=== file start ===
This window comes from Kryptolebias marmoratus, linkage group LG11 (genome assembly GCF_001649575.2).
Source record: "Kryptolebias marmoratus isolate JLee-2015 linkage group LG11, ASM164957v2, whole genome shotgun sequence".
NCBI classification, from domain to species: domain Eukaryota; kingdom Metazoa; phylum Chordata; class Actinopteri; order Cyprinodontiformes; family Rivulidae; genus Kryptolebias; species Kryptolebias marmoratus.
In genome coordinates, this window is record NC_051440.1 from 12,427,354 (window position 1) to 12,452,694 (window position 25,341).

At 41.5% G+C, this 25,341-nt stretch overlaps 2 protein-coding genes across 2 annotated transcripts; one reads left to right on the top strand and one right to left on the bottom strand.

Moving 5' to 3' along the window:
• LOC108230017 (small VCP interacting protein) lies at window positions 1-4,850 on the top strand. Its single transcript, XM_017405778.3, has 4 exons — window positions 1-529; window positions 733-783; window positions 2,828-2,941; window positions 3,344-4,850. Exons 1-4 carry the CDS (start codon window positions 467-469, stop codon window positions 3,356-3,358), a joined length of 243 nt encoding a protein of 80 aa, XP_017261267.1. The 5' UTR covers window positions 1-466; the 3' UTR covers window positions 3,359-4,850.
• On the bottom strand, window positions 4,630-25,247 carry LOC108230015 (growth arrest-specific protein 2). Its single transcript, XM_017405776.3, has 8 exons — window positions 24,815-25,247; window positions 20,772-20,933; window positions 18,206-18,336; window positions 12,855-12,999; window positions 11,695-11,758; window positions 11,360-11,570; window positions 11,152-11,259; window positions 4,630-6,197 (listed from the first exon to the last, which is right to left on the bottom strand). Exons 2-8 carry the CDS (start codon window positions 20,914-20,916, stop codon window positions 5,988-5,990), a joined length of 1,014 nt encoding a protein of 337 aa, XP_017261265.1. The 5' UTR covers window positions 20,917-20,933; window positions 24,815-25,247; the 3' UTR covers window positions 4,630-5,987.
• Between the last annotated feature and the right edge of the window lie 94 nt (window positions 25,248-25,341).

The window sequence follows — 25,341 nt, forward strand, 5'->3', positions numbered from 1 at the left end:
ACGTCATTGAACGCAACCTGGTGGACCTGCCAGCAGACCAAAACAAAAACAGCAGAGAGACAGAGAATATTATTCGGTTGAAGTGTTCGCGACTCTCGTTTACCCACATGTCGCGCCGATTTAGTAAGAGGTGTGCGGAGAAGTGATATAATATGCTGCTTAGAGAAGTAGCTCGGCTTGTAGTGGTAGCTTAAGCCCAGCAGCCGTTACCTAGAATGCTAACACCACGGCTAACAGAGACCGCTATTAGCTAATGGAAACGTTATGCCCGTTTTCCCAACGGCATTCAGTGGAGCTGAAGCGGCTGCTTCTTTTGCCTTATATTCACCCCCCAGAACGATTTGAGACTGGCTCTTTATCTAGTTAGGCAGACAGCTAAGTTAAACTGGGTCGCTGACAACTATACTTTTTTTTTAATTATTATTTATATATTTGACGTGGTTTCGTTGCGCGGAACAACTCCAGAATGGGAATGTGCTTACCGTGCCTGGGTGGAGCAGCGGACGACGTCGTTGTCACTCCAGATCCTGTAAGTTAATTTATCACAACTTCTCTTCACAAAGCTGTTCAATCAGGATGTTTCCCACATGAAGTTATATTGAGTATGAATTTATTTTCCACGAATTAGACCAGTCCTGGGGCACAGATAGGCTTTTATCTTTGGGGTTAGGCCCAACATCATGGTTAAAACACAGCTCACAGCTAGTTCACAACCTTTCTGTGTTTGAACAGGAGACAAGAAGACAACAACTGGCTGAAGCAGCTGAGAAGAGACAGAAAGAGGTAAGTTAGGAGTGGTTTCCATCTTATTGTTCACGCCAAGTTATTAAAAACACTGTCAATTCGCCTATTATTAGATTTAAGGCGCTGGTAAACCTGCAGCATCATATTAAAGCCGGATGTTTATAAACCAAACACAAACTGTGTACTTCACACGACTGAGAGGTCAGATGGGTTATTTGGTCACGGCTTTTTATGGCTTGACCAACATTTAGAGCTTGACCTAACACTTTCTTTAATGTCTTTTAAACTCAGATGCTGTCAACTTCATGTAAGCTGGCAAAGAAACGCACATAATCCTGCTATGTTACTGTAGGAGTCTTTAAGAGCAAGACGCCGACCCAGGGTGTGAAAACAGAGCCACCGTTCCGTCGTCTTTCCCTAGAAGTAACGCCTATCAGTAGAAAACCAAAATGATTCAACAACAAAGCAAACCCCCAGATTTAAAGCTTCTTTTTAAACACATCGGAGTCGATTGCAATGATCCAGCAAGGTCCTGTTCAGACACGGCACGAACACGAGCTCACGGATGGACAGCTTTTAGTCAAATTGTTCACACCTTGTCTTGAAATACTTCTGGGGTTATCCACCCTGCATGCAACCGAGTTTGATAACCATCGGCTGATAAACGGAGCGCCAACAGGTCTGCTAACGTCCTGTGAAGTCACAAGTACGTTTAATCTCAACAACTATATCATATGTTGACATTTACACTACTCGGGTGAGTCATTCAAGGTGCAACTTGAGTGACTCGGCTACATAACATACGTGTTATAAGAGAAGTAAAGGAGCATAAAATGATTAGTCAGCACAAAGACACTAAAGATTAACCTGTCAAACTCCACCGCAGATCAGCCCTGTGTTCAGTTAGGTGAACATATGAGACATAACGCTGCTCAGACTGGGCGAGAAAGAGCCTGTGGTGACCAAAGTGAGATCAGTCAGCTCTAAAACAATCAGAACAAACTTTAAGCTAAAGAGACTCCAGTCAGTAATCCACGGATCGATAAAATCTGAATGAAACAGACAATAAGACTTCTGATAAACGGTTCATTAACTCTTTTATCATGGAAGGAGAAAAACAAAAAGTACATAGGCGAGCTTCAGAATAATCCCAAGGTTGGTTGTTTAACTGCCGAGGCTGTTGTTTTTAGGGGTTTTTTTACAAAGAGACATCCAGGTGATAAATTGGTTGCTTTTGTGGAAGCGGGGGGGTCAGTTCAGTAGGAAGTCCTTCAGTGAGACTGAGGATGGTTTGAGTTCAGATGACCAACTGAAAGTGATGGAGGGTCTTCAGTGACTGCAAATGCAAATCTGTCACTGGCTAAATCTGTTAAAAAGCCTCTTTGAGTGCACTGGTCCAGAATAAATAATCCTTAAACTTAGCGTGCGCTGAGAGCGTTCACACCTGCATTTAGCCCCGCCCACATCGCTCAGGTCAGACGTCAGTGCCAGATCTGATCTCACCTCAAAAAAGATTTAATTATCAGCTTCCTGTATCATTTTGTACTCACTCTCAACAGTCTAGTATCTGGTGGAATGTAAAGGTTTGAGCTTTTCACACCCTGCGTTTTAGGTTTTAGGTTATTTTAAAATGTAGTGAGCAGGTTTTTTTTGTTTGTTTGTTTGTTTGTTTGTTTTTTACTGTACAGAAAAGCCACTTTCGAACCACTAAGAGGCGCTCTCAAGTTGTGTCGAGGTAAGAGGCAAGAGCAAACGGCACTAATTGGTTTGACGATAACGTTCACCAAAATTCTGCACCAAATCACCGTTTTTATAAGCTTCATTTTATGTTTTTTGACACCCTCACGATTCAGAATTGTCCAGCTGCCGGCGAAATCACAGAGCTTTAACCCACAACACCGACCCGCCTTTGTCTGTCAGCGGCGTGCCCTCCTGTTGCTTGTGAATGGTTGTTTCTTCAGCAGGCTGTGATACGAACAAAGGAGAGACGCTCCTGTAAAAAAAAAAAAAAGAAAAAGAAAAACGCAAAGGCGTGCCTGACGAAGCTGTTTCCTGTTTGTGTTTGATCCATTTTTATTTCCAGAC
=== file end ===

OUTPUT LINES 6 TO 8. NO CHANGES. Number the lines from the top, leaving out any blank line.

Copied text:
Moving 5' to 3' along the window:
• LOC108230017 (small VCP interacting protein) lies at window positions 1-4,850 on the top strand. Its single transcript, XM_017405778.3, has 4 exons — window positions 1-529; window positions 733-783; window positions 2,828-2,941; window positions 3,344-4,850. Exons 1-4 carry the CDS (start codon window positions 467-469, stop codon window positions 3,356-3,358), a joined length of 243 nt encoding a protein of 80 aa, XP_017261267.1. The 5' UTR covers window positions 1-466; the 3' UTR covers window positions 3,359-4,850.
• On the bottom strand, window positions 4,630-25,247 carry LOC108230015 (growth arrest-specific protein 2). Its single transcript, XM_017405776.3, has 8 exons — window positions 24,815-25,247; window positions 20,772-20,933; window positions 18,206-18,336; window positions 12,855-12,999; window positions 11,695-11,758; window positions 11,360-11,570; window positions 11,152-11,259; window positions 4,630-6,197 (listed from the first exon to the last, which is right to left on the bottom strand). Exons 2-8 carry the CDS (start codon window positions 20,914-20,916, stop codon window positions 5,988-5,990), a joined length of 1,014 nt encoding a protein of 337 aa, XP_017261265.1. The 5' UTR covers window positions 20,917-20,933; window positions 24,815-25,247; the 3' UTR covers window positions 4,630-5,987.